Each year, millions of people visit Walt Disney World. Wide-eyed children and their families move through its parks; their hearts filled with wonder and excitement. Smiles stretch ear-to-ear as their beloved Disney characters are magically transformed from reel life to real life, and each attraction immerses them into their favorite adventures.
But the magic of Disney World is not magic alone. It is the work of Marshall University graduate Jerry Frame, and hundreds of others, who bring to life these enchanting experiences for Disney World’s visitors.
Frame is the principal systems engineer at Walt Disney Imagineering. He oversees the design and architecture for new attractions at Disney World, as well as maintain current attractions.
“It’s my job to work with all the different groups at WDI – such as mechanical and electrical – and pull together an architecture and design from an engineering standpoint for an attraction so we can build it and give the creative group what they’re looking for,” Frame said.
Frame, who is originally from Red House, West Virginia, graduated from Marshall in 1997 with a Bachelor of Science degree in computer science. Frame said he decided to go to Marshall because of its reputable computer science program, and because it was close to home.
“At the time, I had been interested in computers since fifth grade, and I was looking for a computer science program,” Frame said. “I looked around at the local schools, and Marshall had one of the better programs.”
After graduating, Frame worked at various organizations in West Virginia as a software developer before moving to Tennessee. However, when an opportunity to work for Disney became available nearly 15 years ago, Frame and his wife, Jacquelyn, moved to the Sunshine State so their daughter, Alexandra, could grow up experiencing the magic of Disney World.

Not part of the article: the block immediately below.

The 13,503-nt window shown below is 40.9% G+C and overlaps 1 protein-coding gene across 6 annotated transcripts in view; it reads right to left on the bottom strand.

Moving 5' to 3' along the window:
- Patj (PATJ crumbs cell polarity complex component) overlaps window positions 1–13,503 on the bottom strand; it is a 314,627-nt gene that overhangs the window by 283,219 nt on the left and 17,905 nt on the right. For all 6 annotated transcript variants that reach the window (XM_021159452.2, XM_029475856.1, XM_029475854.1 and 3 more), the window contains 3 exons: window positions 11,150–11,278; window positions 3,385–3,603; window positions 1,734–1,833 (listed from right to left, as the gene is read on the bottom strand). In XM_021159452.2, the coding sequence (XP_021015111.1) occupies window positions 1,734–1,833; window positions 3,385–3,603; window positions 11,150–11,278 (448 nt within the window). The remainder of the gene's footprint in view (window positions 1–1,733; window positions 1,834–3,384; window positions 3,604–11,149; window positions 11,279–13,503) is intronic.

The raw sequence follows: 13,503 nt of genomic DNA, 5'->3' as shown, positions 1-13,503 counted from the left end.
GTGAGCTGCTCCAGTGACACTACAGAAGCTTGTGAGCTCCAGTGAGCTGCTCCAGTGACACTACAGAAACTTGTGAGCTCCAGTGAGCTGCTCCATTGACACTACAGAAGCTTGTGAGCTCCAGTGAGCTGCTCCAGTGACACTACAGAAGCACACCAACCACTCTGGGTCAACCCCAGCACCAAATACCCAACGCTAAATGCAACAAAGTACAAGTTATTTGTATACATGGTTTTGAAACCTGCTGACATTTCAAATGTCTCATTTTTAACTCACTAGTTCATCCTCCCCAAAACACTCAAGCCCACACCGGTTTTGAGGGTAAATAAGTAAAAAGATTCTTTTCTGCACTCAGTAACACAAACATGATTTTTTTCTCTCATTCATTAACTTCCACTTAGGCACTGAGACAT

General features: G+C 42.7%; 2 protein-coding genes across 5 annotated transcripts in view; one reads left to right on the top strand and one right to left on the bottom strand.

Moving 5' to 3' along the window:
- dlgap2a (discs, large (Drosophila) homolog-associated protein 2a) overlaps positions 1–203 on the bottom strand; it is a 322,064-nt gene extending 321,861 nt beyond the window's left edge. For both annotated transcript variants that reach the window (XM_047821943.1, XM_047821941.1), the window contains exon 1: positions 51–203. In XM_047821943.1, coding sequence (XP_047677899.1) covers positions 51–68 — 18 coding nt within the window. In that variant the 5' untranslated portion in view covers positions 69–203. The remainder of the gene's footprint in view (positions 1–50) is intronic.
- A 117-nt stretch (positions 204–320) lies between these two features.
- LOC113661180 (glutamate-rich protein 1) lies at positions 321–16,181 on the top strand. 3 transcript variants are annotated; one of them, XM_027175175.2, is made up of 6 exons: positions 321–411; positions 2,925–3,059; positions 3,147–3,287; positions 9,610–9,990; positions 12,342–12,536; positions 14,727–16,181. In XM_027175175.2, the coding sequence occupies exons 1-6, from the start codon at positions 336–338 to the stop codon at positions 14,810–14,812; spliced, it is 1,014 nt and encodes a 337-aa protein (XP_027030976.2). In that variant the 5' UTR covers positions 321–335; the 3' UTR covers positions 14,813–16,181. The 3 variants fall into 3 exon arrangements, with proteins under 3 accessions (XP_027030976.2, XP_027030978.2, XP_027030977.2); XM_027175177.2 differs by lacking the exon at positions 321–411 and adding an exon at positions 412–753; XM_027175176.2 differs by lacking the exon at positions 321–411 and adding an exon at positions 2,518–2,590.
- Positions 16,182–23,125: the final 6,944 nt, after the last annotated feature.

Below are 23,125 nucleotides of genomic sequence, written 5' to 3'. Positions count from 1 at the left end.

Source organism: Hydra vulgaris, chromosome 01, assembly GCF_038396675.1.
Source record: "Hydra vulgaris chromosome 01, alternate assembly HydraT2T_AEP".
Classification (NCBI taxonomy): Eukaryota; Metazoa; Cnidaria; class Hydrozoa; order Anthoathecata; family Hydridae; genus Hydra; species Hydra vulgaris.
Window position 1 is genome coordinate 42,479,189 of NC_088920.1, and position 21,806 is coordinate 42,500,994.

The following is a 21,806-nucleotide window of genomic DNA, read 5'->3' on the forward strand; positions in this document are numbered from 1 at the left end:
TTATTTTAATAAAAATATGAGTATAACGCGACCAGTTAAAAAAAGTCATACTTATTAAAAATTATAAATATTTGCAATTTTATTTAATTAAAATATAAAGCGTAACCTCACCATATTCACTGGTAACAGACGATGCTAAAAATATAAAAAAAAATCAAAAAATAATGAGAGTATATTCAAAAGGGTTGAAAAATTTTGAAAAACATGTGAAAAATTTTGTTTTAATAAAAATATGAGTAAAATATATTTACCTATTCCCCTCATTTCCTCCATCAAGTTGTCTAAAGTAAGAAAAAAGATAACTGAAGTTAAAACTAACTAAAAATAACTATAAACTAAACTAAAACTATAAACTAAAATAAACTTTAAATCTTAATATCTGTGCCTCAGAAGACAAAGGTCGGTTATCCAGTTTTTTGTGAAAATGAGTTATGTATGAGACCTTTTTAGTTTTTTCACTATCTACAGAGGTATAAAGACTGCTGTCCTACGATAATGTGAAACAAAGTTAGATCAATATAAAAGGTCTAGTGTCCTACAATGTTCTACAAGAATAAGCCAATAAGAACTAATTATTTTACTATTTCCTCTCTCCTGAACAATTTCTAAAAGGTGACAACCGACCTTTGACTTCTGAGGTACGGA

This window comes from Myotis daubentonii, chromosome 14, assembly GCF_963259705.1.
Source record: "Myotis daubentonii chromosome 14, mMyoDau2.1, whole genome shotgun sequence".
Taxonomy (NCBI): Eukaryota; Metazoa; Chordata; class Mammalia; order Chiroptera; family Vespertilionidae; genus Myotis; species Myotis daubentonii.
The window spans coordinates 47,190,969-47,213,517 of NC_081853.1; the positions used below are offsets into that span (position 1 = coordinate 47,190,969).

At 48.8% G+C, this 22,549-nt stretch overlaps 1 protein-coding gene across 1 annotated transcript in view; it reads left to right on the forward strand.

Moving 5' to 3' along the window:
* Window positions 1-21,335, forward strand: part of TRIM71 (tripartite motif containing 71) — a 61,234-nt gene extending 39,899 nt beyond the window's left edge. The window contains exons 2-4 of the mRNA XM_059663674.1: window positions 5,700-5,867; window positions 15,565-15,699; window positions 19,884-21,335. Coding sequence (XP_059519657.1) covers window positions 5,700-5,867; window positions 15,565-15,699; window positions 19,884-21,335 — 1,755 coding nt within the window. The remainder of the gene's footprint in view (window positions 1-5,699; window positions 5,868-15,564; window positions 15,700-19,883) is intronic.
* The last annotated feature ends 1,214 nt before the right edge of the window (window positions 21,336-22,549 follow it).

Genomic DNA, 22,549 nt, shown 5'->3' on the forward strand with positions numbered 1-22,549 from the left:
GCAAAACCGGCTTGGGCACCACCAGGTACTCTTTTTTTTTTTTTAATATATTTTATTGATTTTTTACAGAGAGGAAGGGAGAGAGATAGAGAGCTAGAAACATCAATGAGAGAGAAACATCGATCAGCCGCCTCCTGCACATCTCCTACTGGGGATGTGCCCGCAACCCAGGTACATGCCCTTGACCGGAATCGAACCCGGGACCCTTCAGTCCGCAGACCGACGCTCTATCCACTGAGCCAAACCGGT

“The main reason I took the job at Disney was because she was about a year and a half old at the time, and I had the ability to let her grow up around Disney,” Frame said. “I tend to see everything at Disney through her eyes.”
When Frame began his career at Disney World, he was a senior software engineer. One of his first projects was Radiator Springs Racers, a Cars-themed attraction at Disney California Adventure Park, which meant a summer working in California at Disneyland. This later earned him his first Themed Entertainment Association Award for Outstanding Achievement.
Other projects Frame worked on early in his Disney career include updating Great Moments with Mr. Lincoln with the first all-electric expressive head for the Disneyland attraction’s reopening in 2009, as well as assisting Seven Dwarfs Mine Train, a steel roller coaster in Magic Kingdom at Disney World and Shanghai Disneyland Park in China. Frame also supports and upgrades various attractions throughout not just Disney World, but any of Disney Parks’ resorts.
“Basically, any of the attractions worldwide throughout Disney’s resorts that have been built or upgraded in the last 10 years is running software that I’ve developed,” Frame said.